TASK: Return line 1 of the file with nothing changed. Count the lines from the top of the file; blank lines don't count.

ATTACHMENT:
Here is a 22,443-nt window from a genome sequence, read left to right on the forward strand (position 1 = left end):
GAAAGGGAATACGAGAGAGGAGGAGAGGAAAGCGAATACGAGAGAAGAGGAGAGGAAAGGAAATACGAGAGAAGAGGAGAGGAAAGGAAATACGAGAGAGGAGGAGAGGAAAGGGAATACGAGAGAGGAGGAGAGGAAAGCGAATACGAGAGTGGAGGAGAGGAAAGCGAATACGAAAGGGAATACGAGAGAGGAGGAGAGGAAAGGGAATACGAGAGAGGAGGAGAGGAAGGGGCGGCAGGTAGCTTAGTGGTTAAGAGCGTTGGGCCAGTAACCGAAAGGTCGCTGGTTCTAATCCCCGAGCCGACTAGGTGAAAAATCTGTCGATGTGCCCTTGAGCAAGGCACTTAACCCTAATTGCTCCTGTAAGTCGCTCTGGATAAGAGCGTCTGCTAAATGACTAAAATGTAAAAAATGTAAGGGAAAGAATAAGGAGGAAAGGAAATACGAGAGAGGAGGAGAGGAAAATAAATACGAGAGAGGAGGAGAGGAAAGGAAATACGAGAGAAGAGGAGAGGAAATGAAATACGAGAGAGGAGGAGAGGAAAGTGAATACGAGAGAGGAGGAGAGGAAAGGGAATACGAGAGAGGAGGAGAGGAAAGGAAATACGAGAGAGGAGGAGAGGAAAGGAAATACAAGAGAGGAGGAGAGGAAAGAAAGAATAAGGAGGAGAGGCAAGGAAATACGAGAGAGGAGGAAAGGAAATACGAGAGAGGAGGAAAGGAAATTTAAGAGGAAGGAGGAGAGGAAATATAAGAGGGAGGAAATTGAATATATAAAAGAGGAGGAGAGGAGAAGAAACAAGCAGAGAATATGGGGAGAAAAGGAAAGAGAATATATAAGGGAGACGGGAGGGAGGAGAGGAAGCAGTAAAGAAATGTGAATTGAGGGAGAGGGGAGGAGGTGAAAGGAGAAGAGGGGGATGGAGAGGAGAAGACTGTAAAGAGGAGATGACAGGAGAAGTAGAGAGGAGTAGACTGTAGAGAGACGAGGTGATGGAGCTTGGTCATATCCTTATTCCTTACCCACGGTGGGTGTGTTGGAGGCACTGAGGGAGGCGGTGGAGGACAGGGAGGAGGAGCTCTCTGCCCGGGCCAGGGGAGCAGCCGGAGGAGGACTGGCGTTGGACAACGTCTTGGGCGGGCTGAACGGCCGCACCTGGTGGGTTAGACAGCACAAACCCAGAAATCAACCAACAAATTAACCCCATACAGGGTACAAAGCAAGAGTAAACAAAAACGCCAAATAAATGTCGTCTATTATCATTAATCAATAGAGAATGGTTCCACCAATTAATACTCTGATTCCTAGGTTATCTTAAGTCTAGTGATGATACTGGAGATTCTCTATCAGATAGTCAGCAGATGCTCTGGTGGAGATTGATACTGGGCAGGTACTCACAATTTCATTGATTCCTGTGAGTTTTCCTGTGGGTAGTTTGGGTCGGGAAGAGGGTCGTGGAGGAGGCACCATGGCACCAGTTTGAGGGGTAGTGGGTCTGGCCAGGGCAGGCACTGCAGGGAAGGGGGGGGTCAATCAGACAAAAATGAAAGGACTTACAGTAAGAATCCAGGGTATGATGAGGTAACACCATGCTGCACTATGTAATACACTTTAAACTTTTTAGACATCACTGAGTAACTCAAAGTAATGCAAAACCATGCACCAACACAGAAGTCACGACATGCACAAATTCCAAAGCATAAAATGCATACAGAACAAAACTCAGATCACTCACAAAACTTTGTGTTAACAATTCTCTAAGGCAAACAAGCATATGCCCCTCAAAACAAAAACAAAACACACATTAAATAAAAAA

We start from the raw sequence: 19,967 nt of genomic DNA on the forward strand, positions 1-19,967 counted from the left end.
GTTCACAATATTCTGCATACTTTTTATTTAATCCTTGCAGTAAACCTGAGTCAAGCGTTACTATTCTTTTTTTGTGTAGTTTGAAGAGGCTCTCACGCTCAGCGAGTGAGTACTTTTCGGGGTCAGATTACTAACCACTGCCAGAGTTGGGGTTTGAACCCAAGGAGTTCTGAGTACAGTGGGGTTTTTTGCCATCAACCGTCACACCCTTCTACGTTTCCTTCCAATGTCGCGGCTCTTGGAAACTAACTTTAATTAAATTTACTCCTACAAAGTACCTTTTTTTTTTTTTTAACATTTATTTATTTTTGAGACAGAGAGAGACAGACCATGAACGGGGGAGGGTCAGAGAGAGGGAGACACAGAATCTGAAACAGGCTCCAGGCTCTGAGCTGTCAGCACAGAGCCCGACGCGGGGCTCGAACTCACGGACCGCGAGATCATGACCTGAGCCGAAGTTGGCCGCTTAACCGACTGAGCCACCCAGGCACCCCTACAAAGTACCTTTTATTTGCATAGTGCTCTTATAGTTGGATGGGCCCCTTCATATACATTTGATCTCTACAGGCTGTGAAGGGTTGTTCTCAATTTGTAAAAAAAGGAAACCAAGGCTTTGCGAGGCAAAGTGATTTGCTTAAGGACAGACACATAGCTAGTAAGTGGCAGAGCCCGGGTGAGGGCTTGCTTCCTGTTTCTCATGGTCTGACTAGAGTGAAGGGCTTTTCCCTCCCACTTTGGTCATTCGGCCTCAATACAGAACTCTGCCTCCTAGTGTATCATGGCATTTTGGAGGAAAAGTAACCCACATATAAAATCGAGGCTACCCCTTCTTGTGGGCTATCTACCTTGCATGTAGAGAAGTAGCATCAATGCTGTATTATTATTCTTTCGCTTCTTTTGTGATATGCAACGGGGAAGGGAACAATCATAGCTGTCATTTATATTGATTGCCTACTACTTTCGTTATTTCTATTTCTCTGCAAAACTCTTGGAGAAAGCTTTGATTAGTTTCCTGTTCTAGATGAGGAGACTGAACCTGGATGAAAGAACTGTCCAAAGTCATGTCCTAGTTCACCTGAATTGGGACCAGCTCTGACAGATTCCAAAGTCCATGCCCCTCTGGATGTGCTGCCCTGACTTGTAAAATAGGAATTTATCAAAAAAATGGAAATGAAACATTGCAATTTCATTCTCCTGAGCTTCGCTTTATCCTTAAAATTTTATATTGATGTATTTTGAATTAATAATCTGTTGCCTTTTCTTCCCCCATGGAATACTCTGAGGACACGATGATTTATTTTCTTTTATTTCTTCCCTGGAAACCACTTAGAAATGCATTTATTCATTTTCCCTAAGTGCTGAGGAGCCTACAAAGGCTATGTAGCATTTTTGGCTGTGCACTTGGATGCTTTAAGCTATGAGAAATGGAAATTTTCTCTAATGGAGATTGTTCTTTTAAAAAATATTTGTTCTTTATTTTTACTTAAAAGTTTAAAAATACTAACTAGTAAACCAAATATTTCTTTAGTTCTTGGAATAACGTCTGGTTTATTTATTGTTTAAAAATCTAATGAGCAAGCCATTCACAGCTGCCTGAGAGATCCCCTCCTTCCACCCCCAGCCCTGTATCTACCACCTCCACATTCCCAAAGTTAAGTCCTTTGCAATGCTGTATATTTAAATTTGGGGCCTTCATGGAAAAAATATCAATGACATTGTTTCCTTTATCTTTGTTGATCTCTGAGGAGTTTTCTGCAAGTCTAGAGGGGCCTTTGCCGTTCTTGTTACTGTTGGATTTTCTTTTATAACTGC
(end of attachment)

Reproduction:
Here is a 22,443-nt window from a genome sequence, read left to right on the forward strand (position 1 = left end):